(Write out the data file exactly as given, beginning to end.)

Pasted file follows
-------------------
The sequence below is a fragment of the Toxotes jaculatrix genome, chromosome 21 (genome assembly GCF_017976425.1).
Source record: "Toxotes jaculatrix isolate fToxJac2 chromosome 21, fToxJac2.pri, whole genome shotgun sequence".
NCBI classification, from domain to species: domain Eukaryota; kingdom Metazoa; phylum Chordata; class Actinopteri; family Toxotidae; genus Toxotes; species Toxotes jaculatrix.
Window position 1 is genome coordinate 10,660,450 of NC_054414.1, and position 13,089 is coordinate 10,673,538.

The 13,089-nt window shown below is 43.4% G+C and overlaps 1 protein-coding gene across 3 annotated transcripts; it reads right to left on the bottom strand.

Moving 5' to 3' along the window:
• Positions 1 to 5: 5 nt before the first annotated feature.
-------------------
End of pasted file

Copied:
The sequence below is a fragment of the Toxotes jaculatrix genome, chromosome 21 (genome assembly GCF_017976425.1).
Source record: "Toxotes jaculatrix isolate fToxJac2 chromosome 21, fToxJac2.pri, whole genome shotgun sequence".
NCBI classification, from domain to species: domain Eukaryota; kingdom Metazoa; phylum Chordata; class Actinopteri; family Toxotidae; genus Toxotes; species Toxotes jaculatrix.
Window position 1 is genome coordinate 10,660,450 of NC_054414.1, and position 13,089 is coordinate 10,673,538.

The 13,089-nt window shown below is 43.4% G+C and overlaps 1 protein-coding gene across 3 annotated transcripts; it reads right to left on the bottom strand.

Moving 5' to 3' along the window:
• Positions 1 to 5: 5 nt before the first annotated feature.